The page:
He runs off to do her bidding, and after some grief from his entourage, Juan Diego opens his robe to show the roses to the Archbishop. There are roses, but also the legendary image of Our Lady of Guadalupe emblazoned on the cloak, Mary, the Mother of God.

The Archbishop gets the message, Mary gets her church, and Juan Diego loses the shirt off his back. The peasant's tilma with the miraculous image still resides in the church on Tepeyac Hill. Juan Diego gets to be a saint long after his death so it probably is a win-win.

As we wrote the icon, I asked a friend who knows this story and liberation theology why this image is so popular. I thought it could be seen as a tool for oppressing millions. Her opinion stuck with me. "This image is not something the church gave to the people, this is something a peasant gave the church. Our Lady of Guadalupe is sign that says even the poorest of us can have a direct encounter with the divine."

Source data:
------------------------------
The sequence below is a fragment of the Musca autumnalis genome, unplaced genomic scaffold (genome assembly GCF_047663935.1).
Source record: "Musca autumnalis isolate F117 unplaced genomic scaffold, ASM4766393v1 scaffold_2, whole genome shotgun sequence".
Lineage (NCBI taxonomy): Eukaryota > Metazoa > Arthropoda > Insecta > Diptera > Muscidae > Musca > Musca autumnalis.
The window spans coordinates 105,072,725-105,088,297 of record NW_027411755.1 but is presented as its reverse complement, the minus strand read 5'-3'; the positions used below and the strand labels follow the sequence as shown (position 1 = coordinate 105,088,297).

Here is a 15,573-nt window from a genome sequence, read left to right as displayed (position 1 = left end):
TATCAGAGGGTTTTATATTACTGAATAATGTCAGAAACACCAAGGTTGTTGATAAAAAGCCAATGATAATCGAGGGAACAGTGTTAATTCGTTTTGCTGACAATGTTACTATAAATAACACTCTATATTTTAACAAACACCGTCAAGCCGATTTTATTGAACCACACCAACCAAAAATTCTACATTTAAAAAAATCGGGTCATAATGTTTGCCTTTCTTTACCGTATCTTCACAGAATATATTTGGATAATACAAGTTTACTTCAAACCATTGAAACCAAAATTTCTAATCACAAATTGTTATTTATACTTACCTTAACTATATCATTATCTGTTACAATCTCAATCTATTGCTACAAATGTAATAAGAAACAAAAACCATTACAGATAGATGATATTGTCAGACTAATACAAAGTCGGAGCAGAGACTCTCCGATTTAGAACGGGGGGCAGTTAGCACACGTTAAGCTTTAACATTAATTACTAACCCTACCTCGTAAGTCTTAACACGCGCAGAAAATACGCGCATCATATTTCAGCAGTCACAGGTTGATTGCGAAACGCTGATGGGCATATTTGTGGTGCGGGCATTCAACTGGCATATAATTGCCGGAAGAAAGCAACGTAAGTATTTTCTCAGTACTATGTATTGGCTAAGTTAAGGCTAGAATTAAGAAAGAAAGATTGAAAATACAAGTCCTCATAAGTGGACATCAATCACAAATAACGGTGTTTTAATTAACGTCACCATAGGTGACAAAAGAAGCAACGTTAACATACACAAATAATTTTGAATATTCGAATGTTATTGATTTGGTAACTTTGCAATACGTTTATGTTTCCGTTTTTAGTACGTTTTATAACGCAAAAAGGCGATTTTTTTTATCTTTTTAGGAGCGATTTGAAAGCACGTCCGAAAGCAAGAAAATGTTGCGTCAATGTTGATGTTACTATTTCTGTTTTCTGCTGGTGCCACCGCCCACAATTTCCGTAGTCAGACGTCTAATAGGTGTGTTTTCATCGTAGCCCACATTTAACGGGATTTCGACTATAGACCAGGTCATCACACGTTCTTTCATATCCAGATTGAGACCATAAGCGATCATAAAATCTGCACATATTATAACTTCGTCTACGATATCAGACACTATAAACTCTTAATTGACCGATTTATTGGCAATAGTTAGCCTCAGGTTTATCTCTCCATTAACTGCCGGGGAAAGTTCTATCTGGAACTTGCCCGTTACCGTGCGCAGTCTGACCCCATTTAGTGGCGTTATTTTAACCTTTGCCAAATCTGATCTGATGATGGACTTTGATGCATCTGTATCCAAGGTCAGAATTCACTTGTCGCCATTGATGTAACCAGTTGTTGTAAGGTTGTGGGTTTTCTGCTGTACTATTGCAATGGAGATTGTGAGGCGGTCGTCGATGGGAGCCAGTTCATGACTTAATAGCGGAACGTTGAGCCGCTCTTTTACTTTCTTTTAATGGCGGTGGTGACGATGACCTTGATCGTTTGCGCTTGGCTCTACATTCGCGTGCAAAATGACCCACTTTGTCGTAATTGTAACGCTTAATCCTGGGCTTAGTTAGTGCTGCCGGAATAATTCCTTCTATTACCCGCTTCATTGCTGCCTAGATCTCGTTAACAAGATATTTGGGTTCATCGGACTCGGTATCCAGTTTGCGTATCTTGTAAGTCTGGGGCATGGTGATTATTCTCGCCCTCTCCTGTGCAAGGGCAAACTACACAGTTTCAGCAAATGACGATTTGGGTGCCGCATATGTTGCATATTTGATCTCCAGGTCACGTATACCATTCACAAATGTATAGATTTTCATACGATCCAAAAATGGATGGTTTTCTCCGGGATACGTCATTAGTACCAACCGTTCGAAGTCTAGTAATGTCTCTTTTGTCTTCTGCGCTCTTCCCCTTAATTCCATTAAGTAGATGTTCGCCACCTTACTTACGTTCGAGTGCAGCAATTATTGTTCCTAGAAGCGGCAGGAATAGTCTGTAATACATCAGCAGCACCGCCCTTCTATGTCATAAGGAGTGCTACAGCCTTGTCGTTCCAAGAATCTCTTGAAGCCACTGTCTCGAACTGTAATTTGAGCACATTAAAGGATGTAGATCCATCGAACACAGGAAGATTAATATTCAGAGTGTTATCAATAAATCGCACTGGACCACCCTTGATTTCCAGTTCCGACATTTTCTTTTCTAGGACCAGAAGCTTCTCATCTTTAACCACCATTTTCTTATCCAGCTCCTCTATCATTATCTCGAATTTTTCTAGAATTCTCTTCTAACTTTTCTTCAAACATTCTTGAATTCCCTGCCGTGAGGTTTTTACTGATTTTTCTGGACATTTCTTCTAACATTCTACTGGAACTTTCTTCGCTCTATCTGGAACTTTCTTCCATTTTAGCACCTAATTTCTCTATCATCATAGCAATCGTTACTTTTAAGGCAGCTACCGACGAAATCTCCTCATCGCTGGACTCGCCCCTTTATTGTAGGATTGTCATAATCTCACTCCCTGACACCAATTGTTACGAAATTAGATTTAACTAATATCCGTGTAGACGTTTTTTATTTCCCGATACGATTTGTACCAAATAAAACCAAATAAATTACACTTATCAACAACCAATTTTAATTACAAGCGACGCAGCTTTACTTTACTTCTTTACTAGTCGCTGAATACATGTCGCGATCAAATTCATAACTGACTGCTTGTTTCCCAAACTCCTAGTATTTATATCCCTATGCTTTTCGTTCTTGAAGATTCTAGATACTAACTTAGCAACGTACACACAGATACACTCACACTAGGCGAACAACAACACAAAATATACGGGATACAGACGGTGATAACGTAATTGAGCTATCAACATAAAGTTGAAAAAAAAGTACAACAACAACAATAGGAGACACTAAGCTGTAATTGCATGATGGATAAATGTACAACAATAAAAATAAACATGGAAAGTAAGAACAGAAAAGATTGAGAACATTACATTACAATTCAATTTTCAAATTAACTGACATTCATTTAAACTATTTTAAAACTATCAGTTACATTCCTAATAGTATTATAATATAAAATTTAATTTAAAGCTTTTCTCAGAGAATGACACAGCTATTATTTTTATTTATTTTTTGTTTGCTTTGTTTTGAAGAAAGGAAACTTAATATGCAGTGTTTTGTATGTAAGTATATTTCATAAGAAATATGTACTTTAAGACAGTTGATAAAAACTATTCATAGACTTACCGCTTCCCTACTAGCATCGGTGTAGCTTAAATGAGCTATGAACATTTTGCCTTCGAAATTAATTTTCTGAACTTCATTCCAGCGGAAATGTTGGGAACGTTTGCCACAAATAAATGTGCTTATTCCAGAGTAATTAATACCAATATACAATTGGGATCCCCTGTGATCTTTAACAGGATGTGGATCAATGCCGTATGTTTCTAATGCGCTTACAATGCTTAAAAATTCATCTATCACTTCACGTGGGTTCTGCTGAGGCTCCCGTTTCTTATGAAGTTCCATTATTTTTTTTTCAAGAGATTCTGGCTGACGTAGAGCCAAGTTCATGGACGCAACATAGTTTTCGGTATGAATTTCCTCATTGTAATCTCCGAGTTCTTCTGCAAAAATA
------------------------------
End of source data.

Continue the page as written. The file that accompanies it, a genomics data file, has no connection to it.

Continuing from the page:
That sounds like the story of Mary, away in a manger I sang about as a Baptist kid. The ordinary becomes sacred. God is born to be with us. We should not fear what God continues to do for the poor and the oppressed.

In that way, maybe my Guardian angels are redneck icons written for a community of ordinary Joes and Juans. Maybe all icons are meant for the ordinary to remember that the divine is with us.

I am not sure how the story of my Guardians ends. I thought it would have ended long ago. Some months are tight, but so far I have not lost my shirt. 

I am no peasant farmer, in fact I am a college faculty member. I am in a position envied by many in a field that is strewn with adjuncts and part-timers. I am certain some of them see my paintings and recognize the miraculous nature of how I wound up making a living doing these little angel paintings.